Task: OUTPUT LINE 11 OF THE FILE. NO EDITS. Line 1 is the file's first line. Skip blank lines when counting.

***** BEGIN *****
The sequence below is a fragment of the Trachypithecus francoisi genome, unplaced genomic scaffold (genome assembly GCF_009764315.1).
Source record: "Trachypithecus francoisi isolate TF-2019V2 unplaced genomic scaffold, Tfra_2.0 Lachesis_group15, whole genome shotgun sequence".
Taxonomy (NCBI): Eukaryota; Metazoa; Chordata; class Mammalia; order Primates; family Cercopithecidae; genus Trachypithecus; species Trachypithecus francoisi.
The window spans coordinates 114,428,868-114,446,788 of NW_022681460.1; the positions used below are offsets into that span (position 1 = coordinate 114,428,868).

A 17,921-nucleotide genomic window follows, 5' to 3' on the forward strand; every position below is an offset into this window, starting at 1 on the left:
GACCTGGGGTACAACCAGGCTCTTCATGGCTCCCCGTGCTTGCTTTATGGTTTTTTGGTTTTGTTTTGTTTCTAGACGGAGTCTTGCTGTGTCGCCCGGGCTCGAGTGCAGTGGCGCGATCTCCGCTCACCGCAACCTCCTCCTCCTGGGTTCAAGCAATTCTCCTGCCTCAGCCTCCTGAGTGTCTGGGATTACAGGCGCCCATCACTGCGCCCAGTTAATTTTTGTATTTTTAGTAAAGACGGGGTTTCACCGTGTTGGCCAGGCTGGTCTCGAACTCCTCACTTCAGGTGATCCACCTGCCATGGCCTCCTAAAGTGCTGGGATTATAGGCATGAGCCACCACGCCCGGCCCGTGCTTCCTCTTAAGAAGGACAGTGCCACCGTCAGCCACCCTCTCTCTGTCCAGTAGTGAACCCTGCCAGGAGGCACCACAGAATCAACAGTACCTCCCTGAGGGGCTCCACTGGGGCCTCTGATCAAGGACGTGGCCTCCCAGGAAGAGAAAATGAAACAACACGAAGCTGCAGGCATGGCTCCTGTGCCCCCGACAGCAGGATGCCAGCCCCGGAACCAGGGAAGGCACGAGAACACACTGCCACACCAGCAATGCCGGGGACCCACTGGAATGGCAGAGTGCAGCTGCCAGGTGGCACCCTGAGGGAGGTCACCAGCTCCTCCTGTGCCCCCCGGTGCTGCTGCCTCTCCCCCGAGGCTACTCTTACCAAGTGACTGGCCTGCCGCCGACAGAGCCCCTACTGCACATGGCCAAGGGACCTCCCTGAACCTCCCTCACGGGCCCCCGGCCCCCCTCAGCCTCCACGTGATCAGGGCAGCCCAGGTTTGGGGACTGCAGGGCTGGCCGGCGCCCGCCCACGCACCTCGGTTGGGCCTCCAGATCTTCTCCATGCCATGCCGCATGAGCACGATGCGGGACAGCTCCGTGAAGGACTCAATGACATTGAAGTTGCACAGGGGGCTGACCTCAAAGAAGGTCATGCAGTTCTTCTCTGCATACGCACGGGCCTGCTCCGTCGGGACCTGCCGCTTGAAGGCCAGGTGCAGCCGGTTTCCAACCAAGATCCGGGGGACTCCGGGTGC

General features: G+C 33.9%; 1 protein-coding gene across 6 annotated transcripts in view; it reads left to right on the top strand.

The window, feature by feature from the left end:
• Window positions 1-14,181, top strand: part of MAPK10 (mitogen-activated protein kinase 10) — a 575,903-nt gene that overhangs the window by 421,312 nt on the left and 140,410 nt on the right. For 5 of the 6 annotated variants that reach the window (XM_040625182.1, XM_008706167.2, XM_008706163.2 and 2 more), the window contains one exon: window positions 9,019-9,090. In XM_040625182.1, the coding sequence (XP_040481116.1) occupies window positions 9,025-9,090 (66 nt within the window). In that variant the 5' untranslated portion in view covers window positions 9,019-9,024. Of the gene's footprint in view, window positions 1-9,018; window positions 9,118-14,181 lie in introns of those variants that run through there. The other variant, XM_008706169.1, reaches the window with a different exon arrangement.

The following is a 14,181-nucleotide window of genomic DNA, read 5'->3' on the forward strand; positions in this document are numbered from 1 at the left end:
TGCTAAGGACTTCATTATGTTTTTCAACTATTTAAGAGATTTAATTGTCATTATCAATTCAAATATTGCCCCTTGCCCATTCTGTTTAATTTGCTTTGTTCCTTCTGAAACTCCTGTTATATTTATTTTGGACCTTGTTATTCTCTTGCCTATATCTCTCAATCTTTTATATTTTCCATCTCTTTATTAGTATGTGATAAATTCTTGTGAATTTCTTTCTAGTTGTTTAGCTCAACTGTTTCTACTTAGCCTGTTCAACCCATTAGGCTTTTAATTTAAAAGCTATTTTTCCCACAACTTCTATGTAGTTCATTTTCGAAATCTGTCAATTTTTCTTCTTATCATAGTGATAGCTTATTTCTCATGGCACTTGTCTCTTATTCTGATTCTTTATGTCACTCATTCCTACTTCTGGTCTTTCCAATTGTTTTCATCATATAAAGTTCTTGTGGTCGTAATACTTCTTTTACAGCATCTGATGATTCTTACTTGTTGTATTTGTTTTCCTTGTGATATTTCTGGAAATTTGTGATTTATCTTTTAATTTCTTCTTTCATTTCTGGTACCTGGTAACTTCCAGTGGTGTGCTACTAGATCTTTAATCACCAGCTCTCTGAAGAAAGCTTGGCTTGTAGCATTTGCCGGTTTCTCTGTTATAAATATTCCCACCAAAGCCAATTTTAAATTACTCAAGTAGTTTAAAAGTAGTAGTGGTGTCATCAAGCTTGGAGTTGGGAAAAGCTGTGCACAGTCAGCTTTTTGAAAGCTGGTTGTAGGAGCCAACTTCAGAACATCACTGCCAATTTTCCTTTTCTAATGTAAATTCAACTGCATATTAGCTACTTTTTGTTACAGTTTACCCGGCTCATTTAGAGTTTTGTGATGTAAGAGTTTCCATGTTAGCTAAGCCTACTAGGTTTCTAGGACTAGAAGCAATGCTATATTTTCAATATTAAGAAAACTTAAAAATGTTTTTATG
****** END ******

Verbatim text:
TGCTAAGGACTTCATTATGTTTTTCAACTATTTAAGAGATTTAATTGTCATTATCAATTCAAATATTGCCCCTTGCCCATTCTGTTTAATTTGCTTTGTTCCTTCTGAAACTCCTGTTATATTTATTTTGGACCTTGTTATTCTCTTGCCTATATCTCTCAATCTTTTATATTTTCCATCTCTTTATTAGTATGTGATAAATTCTTGTGAATTTCTTTCTAGTTGTTTAGCTCAACTGTTTCTACTTAGCCTGTTCAACCCATTAGGCTTTTAATTTAAAAGCTATTTTTCCCACAACTTCTATGTAGTTCATTTTCGAAATCTGTCAATTTTTCTTCTTATCATAGTGATAGCTTATTTCTCATGGCACTTGTCTCTTATTCTGATTCTTTATGTCACTCATTCCTACTTCTGGTCTTTCCAATTGTTTTCATCATATAAAGTTCTTGTGGTCGTAATACTTCTTTTACAGCATCTGATGATTCTTACTTGTTGTATTTGTTTTCCTTGTGATATTTCTGGAAATTTGTGATTTATCTTTTAATTTCTTCTTTCATTTCTGGTACCTGGTAACTTCCAGTGGTGTGCTACTAGATCTTTAATCACCAGCTCTCTGAAGAAAGCTTGGCTTGTAGCATTTGCCGGTTTCTCTGTTATAAATATTCCCACCAAAGCCAATTTTAAATTACTCAAGTAGTTTAAAAGTAGTAGTGGTGTCATCAAGCTTGGAGTTGGGAAAAGCTGTGCACAGTCAGCTTTTTGAAAGCTGGTTGTAGGAGCCAACTTCAGAACATCACTGCCAATTTTCCTTTTCTAATGTAAATTCAACTGCATATTAGCTACTTTTTGTTACAGTTTACCCGGCTCATTTAGAGTTTTGTGATGTAAGAGTTTCCATGTTAGCTAAGCCTACTAGGTTTCTAGGACTAGAAGCAATGCTATATTTTCAATATTAAGAAAACTTAAAAATGTTTTTATG